January 22nd 2014
It’s always gratifying to see one’s own design ideas carried into new designs. In my dreams I always hope that something I have made might trigger a new idea in someone else and that they will somehow take my original design forward. I love the buzz I get from creating something that I perceive as beautiful and would love to think that someone else gets inspired from seeing something I have made so that they get that buzz of enjoyment too. About 6 years ago I appliqued a quilt that was a whole new idea for me and when the last bit of binding was sewn down I put it on the floor and stood on a stool to look at it. The first, rather mad thought that came into my head was that I felt the world was better to have this quilt in it. That sounds so pompous and big headed and I don’t mean it in that way at all – it wasn’t even that great a piece – but all the same it’s lovely to fill the world with home made things that take time and love and give pleasure both in the making and subsequent enjoyment of them.
I have spoken before of my connection I feel I have with Anna Maria Garthwaite (1688 – 1763)
and how her silk designs of the 1800s transpose themselves into my quilts. At first, when I wasn’t so confident in my own designs I copied some of her ideas to a degree that, for example, had she walked past my Trellis of Red Flowers Quilt she would have stopped and certainly recognised the connection between her little sketch and my quilt. But now just looking at her designs get me inspired with my own ideas and into the mood to design something new. (Type Anna Maria Garthwaite in your search bar and press Images – you’re in for a treat). I had a long conversation about design and musical influences last week with my son Max, a guitarist and musician. We debated copyright and the rights to your own creative ideas, whether it is right that one can ‘own’ an idea or not, especially given that one’s own ideas are usually inspired or influenced by others, what constitutes a breach of copyright in terms of a “riff” in his case or a design in mine. We decided how one never really owns the right to a design in the larger scheme of things, historically speaking and that artists just play a role in the furthering of design and ideas through the generations and just how exciting it is to be a part of it.
I am lucky enough to have struck up a friendship with a fellow appliquer, Christine Wickert and we are full of mutual admiration for one another. She has just completed a quilt called “My Version of a Persian” which is so astonishly beautiful it takes my breath away. I think it is my favourite quilt of all time. Ever. I am lucky enough to have seen a photo of the completed quilt and its first viewing will be at Lancaster AQS. It is her trumpet to blow so I won’t tell you more but she has taken some designs of mine so much further, into a new realm of beauty and into a whole new dimension. A real thrill for me. I guarantee you will be seeing it in the quilt world this year 2014. I won’t jinx anything but if I were a judge it would win every prize in the book.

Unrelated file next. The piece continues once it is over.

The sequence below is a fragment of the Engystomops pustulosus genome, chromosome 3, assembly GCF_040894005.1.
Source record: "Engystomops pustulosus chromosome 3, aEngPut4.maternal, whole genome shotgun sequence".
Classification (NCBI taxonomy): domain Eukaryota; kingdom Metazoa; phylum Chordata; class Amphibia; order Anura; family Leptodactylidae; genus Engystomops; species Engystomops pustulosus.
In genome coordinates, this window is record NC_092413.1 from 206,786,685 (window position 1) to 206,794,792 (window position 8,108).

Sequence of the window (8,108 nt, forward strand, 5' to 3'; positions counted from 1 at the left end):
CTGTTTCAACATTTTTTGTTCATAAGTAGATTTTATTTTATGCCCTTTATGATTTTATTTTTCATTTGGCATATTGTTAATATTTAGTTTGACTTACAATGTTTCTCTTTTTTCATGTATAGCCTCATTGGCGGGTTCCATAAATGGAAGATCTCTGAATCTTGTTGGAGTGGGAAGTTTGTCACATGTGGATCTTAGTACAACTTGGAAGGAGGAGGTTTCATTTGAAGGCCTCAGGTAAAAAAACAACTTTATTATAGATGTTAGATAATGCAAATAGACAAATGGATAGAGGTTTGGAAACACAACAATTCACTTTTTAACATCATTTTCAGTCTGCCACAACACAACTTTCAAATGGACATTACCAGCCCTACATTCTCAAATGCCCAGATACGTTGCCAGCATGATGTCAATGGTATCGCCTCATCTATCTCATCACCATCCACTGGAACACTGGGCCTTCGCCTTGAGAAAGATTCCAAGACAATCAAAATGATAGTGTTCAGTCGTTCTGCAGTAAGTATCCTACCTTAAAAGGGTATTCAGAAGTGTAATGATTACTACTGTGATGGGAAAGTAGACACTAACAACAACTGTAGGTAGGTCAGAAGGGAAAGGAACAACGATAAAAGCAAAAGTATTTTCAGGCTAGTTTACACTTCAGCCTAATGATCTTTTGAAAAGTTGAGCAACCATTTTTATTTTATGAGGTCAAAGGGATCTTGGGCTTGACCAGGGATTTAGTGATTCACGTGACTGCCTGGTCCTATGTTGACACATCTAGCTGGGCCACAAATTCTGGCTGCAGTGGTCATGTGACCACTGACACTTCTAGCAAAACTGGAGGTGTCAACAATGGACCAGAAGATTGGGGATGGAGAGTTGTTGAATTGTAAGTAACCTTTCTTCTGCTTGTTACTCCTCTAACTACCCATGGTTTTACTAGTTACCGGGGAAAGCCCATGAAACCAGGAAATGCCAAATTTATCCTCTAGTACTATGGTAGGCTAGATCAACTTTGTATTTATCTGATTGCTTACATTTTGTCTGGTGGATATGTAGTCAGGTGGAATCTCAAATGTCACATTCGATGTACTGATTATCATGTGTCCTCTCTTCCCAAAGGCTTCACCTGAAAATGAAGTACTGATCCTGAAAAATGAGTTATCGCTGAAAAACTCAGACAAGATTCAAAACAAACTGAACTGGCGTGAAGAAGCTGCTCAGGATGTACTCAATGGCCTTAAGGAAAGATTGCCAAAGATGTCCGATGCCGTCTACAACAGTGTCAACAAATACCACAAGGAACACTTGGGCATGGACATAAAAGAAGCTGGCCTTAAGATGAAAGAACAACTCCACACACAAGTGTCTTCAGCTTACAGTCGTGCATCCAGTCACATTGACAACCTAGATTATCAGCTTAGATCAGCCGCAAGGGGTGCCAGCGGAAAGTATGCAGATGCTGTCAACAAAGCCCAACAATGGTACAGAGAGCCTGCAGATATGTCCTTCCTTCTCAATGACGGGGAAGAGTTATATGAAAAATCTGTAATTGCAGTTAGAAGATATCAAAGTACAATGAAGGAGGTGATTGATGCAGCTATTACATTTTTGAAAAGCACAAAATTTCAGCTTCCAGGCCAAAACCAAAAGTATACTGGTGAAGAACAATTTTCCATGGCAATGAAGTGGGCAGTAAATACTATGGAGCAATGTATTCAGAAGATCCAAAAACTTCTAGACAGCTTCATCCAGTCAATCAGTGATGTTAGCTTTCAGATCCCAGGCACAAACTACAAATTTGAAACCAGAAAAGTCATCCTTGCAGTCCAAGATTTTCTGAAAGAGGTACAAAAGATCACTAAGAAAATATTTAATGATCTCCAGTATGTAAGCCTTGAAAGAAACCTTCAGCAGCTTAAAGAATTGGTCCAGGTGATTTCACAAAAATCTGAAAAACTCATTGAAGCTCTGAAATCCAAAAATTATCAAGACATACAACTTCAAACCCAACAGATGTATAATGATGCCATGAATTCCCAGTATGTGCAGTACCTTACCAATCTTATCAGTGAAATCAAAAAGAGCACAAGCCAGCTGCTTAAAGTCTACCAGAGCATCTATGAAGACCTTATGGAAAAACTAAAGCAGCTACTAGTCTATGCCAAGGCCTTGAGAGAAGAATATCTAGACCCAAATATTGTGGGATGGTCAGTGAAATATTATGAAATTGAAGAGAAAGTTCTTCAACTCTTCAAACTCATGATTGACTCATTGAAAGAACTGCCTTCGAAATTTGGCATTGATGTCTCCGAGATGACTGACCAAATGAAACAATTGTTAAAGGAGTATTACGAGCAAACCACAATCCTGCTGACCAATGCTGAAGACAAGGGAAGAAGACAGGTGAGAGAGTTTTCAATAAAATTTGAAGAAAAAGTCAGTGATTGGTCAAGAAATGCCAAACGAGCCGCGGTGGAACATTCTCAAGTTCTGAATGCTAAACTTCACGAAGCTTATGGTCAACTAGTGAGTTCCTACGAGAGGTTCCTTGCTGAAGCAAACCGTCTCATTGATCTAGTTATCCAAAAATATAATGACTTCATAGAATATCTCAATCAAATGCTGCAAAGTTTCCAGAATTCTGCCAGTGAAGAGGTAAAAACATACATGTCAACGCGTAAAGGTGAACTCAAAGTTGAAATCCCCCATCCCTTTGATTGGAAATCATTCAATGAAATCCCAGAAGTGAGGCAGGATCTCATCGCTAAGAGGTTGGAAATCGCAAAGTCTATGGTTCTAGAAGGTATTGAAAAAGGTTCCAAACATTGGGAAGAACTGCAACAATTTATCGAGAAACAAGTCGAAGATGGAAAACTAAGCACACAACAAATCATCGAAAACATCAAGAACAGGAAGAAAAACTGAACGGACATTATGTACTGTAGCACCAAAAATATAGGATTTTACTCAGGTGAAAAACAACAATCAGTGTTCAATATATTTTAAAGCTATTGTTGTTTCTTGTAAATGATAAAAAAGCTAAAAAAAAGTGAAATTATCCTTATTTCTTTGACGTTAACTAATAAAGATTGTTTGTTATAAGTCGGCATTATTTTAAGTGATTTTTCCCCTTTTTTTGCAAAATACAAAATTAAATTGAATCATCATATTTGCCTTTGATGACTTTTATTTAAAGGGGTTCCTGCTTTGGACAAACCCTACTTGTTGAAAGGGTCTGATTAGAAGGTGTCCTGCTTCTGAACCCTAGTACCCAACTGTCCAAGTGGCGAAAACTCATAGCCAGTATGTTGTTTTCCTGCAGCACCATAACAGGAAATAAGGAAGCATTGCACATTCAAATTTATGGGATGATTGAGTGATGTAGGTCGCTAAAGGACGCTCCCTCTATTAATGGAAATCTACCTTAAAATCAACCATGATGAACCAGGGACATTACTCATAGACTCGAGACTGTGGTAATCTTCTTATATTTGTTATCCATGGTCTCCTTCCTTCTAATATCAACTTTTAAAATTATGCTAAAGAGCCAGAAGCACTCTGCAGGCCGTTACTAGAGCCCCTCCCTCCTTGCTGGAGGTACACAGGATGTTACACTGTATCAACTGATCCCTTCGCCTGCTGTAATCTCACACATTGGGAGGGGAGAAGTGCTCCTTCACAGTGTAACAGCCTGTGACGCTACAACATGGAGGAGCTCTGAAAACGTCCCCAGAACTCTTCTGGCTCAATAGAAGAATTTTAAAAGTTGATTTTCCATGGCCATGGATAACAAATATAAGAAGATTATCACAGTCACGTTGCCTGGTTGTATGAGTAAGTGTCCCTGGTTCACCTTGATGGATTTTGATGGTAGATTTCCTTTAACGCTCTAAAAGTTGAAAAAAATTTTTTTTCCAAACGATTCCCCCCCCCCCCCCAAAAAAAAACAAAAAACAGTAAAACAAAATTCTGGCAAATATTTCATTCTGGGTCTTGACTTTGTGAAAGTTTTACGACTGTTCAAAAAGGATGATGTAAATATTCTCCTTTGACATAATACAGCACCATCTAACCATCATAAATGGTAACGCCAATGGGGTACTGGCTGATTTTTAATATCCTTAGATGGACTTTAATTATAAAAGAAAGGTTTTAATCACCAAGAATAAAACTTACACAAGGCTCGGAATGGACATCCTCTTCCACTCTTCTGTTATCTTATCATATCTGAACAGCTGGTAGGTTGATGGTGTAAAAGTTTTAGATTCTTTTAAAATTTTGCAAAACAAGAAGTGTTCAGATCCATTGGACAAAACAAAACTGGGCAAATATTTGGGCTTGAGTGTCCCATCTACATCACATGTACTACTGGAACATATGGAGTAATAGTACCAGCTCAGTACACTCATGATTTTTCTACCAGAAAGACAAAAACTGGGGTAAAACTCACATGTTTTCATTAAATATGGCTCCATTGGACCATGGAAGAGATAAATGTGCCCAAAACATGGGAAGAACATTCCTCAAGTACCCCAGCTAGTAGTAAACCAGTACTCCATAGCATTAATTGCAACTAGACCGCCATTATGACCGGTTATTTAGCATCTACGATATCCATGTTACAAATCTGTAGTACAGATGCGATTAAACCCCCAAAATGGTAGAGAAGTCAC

Some kind lady got in touch with me last week to let me know about a Block of the Month quilt at the online store Common Threads which uses both of the designs from my Twilight Garden Pattern pack.
Funnily enough I saw another quilt rather like this recently when both patterns from my pattern pack were used together. It took me aback at first sight because I had never thought of using the designs together in the same quilt – the Spring Flower Garden Quilt flowers are all almost botanically correct whereas those in Midnight Garden are mainly fantasy flowers out of my head. But it works and what a beautiful quilt this is – really gorgeous and perfect choice of fabrics. I love it and wish it were on my bed.
Meanwhile I am so grateful to many of you for your help in my attempt to raise some money for the Melio Foundation here in Montreal. In order to write the pattern, draw it out and remember how I made it I have been sewing like a whirling dervish over the past couple of days to get a new version made. The full sized pattern is now drawn out and at the printers and so the pressure is off and I can just enjoy my sewing. What I love about this pattern is that because of the way it is constructed you can actually stop off at various points and the block still works. You can create four different versions using the one pattern. So if you’re not in the mood and don’t want to go the whole hog you can leave out the chillis and rosemary and still have a lovely block. I decided to remake it in the cool elegance of the Oakshott Italy collection this week and felt that the colours cried out for a more modern restrained appearance. I decided to stop after completing the olives and not put in the chilli peppers or rosemary.
I’m not sure what to do with it, whether to make a companion block out of the other six colours from Italy on the same background or whether to make this into another stool cover. So for the meantime I shall leave it as it is.